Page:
The United States power grid is one of the engineering wonders of the world, a massive network of towers and cables that spiders the entire country and has the capacity to instantaneously deliver about a million megawatts of power to the lower 48 states. In California, that engineering wonder meets the wonder of nature: From platforms that cut through evergreen forests to the lonely towers that carry on through the desolation of the Mojave Desert, the reminders of our energy use are a familiar, ubiquitous part of the landscape.
In May, Jeff Jacobson set out to photograph the grid and the land surrounding it. He started just south of the Oregon border, at the northern end of the major transmission line that runs through California. This line, generally administered by the California Independent Systems Operator, runs north–south through the heart of the state, carrying 500,000 volts to substations that ramp the power down and distribute it via thousands of capillary-like minor lines to the far corners of California.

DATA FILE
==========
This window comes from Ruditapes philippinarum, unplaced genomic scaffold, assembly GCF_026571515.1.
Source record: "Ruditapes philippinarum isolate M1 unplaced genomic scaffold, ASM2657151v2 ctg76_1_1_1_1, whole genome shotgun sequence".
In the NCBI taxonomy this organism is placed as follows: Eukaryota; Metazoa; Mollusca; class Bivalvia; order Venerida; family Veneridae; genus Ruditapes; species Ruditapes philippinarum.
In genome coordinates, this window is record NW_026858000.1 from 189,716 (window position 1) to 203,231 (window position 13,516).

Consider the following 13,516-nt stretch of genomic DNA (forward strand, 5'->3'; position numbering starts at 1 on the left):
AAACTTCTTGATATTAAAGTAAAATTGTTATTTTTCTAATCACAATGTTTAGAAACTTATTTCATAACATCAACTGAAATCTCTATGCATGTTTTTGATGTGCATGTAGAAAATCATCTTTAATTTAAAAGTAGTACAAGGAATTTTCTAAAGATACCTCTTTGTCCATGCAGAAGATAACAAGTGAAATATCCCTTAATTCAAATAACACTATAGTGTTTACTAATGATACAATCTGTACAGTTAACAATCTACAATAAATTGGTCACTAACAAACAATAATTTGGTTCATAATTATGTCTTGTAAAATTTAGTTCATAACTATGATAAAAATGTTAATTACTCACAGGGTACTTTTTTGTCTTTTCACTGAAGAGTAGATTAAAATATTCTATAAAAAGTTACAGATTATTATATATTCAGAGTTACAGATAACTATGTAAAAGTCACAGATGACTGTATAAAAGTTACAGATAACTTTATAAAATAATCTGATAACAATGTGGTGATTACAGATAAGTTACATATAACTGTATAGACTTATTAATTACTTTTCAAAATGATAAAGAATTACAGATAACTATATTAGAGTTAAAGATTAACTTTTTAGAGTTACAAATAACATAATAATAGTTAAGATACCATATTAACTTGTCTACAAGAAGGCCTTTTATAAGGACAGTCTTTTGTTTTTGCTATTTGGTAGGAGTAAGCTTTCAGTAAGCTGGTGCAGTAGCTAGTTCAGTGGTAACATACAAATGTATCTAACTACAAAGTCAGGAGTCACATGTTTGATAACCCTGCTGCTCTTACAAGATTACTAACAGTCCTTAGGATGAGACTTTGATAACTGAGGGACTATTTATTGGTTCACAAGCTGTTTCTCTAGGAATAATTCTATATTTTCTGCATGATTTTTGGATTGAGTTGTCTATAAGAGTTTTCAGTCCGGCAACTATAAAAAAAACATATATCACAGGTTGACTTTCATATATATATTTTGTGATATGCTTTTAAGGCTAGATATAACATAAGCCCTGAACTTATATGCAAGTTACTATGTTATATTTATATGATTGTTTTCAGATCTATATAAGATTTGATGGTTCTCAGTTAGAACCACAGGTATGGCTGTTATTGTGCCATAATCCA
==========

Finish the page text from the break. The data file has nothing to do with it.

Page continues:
Connecting hundreds of power plants, in and out of California, the grid has to adjust and match the demand for energy. The seemingly simple tower-and-wire structures Jacobson followed through the Central Valley and into San Francisco are in fact a construction of almost infinite complexity.
Summer heat means high demand in Southern California, so the power generally flows in the direction of Jacobson’s path: from excess-supplying hydroelectric plants in the Northwest through the Central Valley to Los Angeles, San Diego, the Inland Empire, and the desert.
In Northern California, the grid runs through forests and mountains before funneling into the Central Valley. Jacobson fended off eagles perched on platforms near Copco Lake (“They were checking me out no less intensely than I was them,” he says) and stopped to watch cows grazing around the steel towers, with Mt. Shasta as a backdrop.
South of Los Angeles, Jacobson followed the grid east through the Mojave Desert. Late one afternoon, he says, he found a “fantastical landscape” that captured the juxtaposition of man and nature: “mountains framing bands of yellow, pink, and purple sky, with a piece of the grid marching through.”